Tu-11.6 ± 0.42.3 ± 0.51.8 ± 0.514.2 ± 2.53.4 ± 1.01.8 ± 0.5
Rsch-02.5 ± 0.72.1 ± 0.31.5 ± 0.417.7 ± 4.04.5 ± 0.72.5 ± 0.4
An-11.5 ± 0.34.5 ± 1.21.3 ± 0.318.4 ± 3.44.3 ± 1.32.1 ± 0.6
Pi-01.2 ± 0.2 tr5.7 ± 0.218.6 ± 4.32.4 ± 0.31.1 ± 0.2
Col-01.3 ± 0.10.2 ± 0.11.1 ± 0.118.6 ± 2.72.0 ± 0.21.1 ± 0.1
Co-12.7 ± 1.03.4 ± 0.83.2 ± 1.418.6 ± 6.0n.d.n.d.
Bla-13.7 ± 0.311.7 ± 3.03.1 ± 0.720.1 ± 2.02.9 ± 0.41.4 ± 0.2
Stw-00.9 ± 0.20.5 ± 0.12.4 ± 0.420.5 ± 3.25.4 ± 1.32.7 ± 0.6
Ty-02.9 ± 0.31.9 ± 0.32.0 ± 0.021.4 ± 1.66.6 ± 0.63.3 ± 0.3
C-243.5 ± 0.23.4 ± 0.63.7 ± 0.722.3 ± 1.7n.d.n.d.
Aa-05.2 ± 1.50.4 ± 0.12.6 ± 0927.4 ± 4.52.0 ± 0.31.1 ± 0.2
Tul-01.9 ± 0.31.2 ± 0.21.2 ± 0.227.9 ± 6.21.7 ± 0.40.9 ± 0.2
Sei-02.8 ± 1.30.9 ± 0.43.4 ± 1.228.0 ± 7.09.0 ± 1.44.5 ± 0.7
Mt-01.8 ± 0.12.8 ± 0.71.9 ± 0.434.6 ± 4.22.5 ± 0.41.3 ± 0.2
Bl-11.6 ± 0.3n.d.0.8 ± 0.134.8 ± 7.02.3 ± 0.31.1 ± 0.2
Ri-02.7 ± 0.50.9 ± 0.22.0 ± 0.338.1 ± 8.23.1 ± 0.31.7 ± 0.2
Wei-01.4 ± 0.23.7 ± 0.71.3 ± 0.347.2 ± 9.92.3 ± 0.61.2 ± 0.3
Est-01.7 ± 0.113.6 ± 1.37.5 ± 1.469.3 ± 8.58.6 ± 1.94.0 ± 0.9
Lu-14.3 ± 0.62.2 ± 0.31.7 ± 0.271.2 ± 12.3n.d.n.d.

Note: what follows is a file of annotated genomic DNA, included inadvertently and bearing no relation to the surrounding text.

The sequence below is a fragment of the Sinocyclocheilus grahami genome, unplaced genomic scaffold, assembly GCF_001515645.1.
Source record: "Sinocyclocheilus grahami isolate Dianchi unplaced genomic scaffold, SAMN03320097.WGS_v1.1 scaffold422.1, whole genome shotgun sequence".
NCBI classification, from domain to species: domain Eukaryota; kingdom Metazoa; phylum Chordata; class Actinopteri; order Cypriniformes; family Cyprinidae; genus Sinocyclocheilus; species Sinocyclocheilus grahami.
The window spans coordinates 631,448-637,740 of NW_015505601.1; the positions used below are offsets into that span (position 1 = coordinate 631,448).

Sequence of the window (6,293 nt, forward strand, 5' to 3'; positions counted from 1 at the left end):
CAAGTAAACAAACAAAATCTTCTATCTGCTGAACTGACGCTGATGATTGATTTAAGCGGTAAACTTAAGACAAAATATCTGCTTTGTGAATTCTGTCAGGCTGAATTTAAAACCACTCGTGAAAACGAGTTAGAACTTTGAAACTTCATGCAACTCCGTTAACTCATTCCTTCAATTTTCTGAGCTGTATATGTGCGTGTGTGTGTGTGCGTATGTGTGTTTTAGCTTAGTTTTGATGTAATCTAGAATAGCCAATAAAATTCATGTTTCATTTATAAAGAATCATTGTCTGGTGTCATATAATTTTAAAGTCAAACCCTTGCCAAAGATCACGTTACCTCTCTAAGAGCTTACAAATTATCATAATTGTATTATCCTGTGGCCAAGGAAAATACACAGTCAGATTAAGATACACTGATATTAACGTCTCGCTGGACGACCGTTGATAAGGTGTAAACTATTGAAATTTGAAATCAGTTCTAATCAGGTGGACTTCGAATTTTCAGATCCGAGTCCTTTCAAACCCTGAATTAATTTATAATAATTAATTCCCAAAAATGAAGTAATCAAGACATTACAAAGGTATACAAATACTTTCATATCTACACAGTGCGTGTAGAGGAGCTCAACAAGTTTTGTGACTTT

Figure 4.

Division of Arabidopsis ecotypes according to floral monoterpene and sesquiterpene emissions.
The diagram groups 37 investigated ecotypes by their ability to emit monoterpenes and group A and group B sesquiterpenes from their flowers. Each dot represents one ecotype. Eighty-six percent of the ecotypes show floral emission of all three groups of terpenes.

Three ecotypes (Lu-1, Co-1, and C-24) were found to have a complete lack of emission of group B sesquiterpenes (Figures 4 and 5a), while the flowers of the ecotype Oy-1 did not emit any (E)-β-caryophyllene and the rest of the group A sesquiterpenes (Figures 4 and 5b). Additionally, no sesquiterpene volatiles were detected from flowers of the CVI ecotype besides traces of (E)-β-caryophyllene (Figure 4 and Table 1).

Figure 5.

Sesquiterpene volatiles emitted from flowers of Lu-1 and Oy-1 ecotypes.
GC-MS chromatograms of sesquiterpene olefins collected from inflorescences of the ecotypes Lu-1 (a) and Oy-1 (b) as described in Experimental procedures. Only a portion of each chromatogram is shown. Numbers of individual peaks refer to numbers of compounds in Figure 1(e). Compounds labeled with red numbers in (a) are group A sesquiterpenes formed by the At5g23960 enzyme. Green numbers in (b) indicate group B products of At5g44630 TPS. Both ecotypes emit α-farnesene (α-f) from their flowers. Some minor group B sesquiterpenes could not be identified, most likely due to coelution with α-farnesene. Coelution of compounds is indicated by slashes. Peaks labeled with dots represent unidentified sesquiterpenes. IS, internal standard.